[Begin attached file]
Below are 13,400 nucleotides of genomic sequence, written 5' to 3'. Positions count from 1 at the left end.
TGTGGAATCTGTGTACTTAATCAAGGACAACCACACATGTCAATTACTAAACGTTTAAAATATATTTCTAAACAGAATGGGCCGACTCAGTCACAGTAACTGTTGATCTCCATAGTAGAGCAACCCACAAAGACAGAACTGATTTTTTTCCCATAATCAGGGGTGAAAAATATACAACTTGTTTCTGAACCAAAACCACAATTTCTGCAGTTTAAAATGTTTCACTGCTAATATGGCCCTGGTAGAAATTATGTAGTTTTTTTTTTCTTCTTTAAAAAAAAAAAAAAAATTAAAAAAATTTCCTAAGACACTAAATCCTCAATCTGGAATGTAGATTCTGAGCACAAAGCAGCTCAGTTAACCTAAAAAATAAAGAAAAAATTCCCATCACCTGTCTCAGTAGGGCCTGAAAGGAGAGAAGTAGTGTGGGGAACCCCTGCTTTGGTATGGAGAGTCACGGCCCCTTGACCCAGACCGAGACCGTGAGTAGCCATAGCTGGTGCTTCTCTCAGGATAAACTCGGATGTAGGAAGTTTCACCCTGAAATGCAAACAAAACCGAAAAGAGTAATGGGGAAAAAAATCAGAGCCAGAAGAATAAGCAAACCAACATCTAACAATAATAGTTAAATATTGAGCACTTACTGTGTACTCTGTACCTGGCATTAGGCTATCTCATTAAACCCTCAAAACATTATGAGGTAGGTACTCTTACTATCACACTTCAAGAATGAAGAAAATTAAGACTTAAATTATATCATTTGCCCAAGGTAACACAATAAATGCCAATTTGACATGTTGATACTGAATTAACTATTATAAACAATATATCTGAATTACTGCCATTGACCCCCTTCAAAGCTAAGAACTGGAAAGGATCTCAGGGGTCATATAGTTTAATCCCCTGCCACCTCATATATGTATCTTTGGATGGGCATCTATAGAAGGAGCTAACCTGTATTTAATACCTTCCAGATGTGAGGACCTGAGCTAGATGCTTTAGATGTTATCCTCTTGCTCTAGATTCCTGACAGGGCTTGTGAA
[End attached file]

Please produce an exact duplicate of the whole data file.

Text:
Below are 13,400 nucleotides of genomic sequence, written 5' to 3'. Positions count from 1 at the left end.
TGTGGAATCTGTGTACTTAATCAAGGACAACCACACATGTCAATTACTAAACGTTTAAAATATATTTCTAAACAGAATGGGCCGACTCAGTCACAGTAACTGTTGATCTCCATAGTAGAGCAACCCACAAAGACAGAACTGATTTTTTTCCCATAATCAGGGGTGAAAAATATACAACTTGTTTCTGAACCAAAACCACAATTTCTGCAGTTTAAAATGTTTCACTGCTAATATGGCCCTGGTAGAAATTATGTAGTTTTTTTTTTCTTCTTTAAAAAAAAAAAAAAAATTAAAAAAATTTCCTAAGACACTAAATCCTCAATCTGGAATGTAGATTCTGAGCACAAAGCAGCTCAGTTAACCTAAAAAATAAAGAAAAAATTCCCATCACCTGTCTCAGTAGGGCCTGAAAGGAGAGAAGTAGTGTGGGGAACCCCTGCTTTGGTATGGAGAGTCACGGCCCCTTGACCCAGACCGAGACCGTGAGTAGCCATAGCTGGTGCTTCTCTCAGGATAAACTCGGATGTAGGAAGTTTCACCCTGAAATGCAAACAAAACCGAAAAGAGTAATGGGGAAAAAAATCAGAGCCAGAAGAATAAGCAAACCAACATCTAACAATAATAGTTAAATATTGAGCACTTACTGTGTACTCTGTACCTGGCATTAGGCTATCTCATTAAACCCTCAAAACATTATGAGGTAGGTACTCTTACTATCACACTTCAAGAATGAAGAAAATTAAGACTTAAATTATATCATTTGCCCAAGGTAACACAATAAATGCCAATTTGACATGTTGATACTGAATTAACTATTATAAACAATATATCTGAATTACTGCCATTGACCCCCTTCAAAGCTAAGAACTGGAAAGGATCTCAGGGGTCATATAGTTTAATCCCCTGCCACCTCATATATGTATCTTTGGATGGGCATCTATAGAAGGAGCTAACCTGTATTTAATACCTTCCAGATGTGAGGACCTGAGCTAGATGCTTTAGATGTTATCCTCTTGCTCTAGATTCCTGACAGGGCTTGTGAA